How can we learn late at night
School and study: eight o'clock is too early to study
Do you still remember your school days? Exactly: That was the phase of your life when the alarm clock always went off in the middle of the night. At breakfast you couldn't get a bite out of your fatigue. Then it dawned on the school bus towards the start of classes. The first few hours were a real torture, and solving quadratic equations correctly was out of the question before the big break.
If you felt the same way back then, then you are in good company. According to a study from 2012, two out of three adolescents sleep too little. Scientists from the University of Marburg and the Dillenburg Institute for Health Promotion asked 8,800 adolescents and young adults between the ages of 16 and 25 about their sleeping habits and found that on average, the study participants sleep a little more than six and a half hours, and one in five even less than six hours per night. For comparison: According to current expert recommendations, teenagers between the ages of 14 and 17 should allow themselves at least eight to ten hours of sleep, young adults still seven to nine hours. No wonder, then, that two thirds of those surveyed stated that they felt neither fit nor productive during the day.
“Anything is better than eight o'clock. 8:30 a.m. is a start, 10 a.m. would be even better «
This article is contained in Spectrum Compact, Chronobiology - Our Inner Rhythm
If they should go to bed earlier, one might think, then they can go to school fresh and cheerful in the morning. "Disco hypothesis" is what Till Roenneberg from the Ludwig Maximilians University in Munich calls this argument. As a chronobiologist, he deals with biological rhythms such as the sleep-wake cycle. For him, the demand that students have to change their sleep behavior is untenable. He knows: teenagers can't sleep any sooner, they just aren't tired yet. Rather, the lessons start much too early. "Biologically speaking, lessons start in the middle of the night for students who have to be at school by eight or earlier," says the Munich scientist. And that has serious consequences for learning success and health.
Owls and Larks
People don't all tick the same way. There are pronounced early risers, so-called larks, who go to bed early in the evening. "Owls", on the other hand, are able to perform well until late at night, but have to sleep longer in the morning. All conceivable intermediate forms exist between these extreme chronotypes. We now know more than 20 genes that influence a person's internal clock. And that's probably not all by a long way.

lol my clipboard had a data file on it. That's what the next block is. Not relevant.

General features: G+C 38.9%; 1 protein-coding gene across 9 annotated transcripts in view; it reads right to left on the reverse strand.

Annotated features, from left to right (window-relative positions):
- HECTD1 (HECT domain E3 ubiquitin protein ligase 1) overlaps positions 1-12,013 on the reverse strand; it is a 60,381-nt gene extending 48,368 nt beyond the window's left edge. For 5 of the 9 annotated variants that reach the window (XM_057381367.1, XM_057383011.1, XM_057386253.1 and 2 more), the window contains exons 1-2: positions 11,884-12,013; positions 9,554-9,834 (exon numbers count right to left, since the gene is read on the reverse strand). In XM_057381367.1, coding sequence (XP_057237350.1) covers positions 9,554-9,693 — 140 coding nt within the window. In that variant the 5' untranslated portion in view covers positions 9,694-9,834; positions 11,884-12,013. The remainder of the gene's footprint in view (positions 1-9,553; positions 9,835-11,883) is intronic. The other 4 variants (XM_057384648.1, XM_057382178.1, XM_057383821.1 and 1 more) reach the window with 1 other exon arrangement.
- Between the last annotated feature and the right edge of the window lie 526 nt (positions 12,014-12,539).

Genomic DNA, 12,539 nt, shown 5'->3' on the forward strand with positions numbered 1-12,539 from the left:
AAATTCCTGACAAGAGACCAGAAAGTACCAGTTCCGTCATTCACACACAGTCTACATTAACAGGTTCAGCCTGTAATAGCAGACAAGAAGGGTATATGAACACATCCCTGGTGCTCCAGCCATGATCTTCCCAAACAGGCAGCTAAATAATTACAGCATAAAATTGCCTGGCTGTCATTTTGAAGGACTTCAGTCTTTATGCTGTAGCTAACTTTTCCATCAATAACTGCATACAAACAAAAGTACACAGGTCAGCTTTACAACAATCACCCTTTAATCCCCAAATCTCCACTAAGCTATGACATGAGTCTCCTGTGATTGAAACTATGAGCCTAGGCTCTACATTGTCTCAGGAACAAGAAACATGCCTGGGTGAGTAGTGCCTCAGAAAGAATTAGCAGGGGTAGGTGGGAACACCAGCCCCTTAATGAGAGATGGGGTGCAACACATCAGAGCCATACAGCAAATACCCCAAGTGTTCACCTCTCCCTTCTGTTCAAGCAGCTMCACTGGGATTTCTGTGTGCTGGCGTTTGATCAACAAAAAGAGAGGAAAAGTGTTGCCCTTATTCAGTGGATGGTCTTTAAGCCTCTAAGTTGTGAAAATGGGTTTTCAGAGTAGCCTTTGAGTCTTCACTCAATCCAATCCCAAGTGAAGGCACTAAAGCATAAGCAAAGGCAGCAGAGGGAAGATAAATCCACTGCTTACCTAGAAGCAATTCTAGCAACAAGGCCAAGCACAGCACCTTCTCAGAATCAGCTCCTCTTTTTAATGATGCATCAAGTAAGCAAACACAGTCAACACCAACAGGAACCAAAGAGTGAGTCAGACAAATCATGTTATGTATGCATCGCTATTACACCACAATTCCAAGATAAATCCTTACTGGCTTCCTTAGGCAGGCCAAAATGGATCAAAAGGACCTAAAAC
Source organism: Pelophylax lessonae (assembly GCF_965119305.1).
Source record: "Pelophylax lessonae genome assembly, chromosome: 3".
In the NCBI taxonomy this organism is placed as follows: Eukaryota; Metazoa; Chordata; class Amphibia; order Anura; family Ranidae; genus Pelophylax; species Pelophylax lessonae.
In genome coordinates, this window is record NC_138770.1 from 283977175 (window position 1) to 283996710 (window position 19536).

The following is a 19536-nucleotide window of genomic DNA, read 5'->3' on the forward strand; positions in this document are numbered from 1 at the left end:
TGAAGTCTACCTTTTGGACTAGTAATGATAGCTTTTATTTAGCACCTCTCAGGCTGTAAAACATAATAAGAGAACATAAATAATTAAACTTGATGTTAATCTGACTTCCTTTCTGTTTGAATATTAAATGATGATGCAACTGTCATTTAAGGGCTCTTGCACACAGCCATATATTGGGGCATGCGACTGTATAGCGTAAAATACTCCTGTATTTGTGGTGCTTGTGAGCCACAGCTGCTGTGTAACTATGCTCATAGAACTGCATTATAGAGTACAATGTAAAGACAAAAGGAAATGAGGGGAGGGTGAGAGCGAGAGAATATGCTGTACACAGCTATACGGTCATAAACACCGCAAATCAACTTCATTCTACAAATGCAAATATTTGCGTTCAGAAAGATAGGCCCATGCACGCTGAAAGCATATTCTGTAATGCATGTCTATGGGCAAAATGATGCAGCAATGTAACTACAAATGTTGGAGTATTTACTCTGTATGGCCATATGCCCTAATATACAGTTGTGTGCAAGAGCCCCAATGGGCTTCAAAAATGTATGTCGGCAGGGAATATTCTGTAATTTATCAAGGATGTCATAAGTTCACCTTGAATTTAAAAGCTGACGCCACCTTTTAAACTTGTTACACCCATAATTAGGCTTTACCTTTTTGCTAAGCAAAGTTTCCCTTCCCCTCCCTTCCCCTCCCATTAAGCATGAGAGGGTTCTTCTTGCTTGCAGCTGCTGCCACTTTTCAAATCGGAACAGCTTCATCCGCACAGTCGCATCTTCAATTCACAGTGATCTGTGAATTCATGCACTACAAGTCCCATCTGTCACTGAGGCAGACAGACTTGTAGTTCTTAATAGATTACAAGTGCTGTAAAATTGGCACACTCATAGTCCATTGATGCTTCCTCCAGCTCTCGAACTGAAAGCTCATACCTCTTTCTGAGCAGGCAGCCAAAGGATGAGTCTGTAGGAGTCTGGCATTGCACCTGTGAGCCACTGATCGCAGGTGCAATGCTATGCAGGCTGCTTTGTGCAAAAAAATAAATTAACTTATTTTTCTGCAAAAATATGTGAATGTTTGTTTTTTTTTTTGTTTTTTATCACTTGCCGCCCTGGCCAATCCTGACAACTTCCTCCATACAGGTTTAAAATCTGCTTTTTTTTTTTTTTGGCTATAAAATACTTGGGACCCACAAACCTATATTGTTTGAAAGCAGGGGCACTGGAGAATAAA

But age also has an influence on our inner rhythm. Small children tend to be early - as are older people. During puberty, however, as chronobiologists have long since discovered, the sleep-wake rhythm shifts significantly backwards - regardless of whether the teenager in question is basically one of the owls or the larks. Nobody can say with certainty why this is so. "From an evolutionary point of view, there will have been a reason to postpone the main activity to a later point in time at this age," says Thomas Kantermann, chronobiologist at the University of Groningen in the Netherlands. "Which one, we can only speculate about it." One thing is clear: that young people don't get tired in the evening and don't get out of bed in the morning is not a fad of modern city dwellers. "We observe this phenomenon all over the world and in all cultures," says Kantermann. It is even known from pubescent rhesus monkeys that the internal rhythm shifts accordingly.
In the meantime, a whole series of studies has shown that the natural sleep-wake rhythm of adolescents and the early start of school do not go together - and that this inevitably leads to poorer performance. Teenagers, whose chronotype belongs to the group of owls anyway, are particularly affected. "In extreme cases, these students have to get up when, chronobiologically speaking, they have just reached the center of their sleep," says Kantermann. If the internal clock dictates bedtime between two and ten o'clock, school starts on the chronobiological night. This not only affects concentration and performance during lessons, the learning content is also less stored in the memory - because this mostly happens during sleep.
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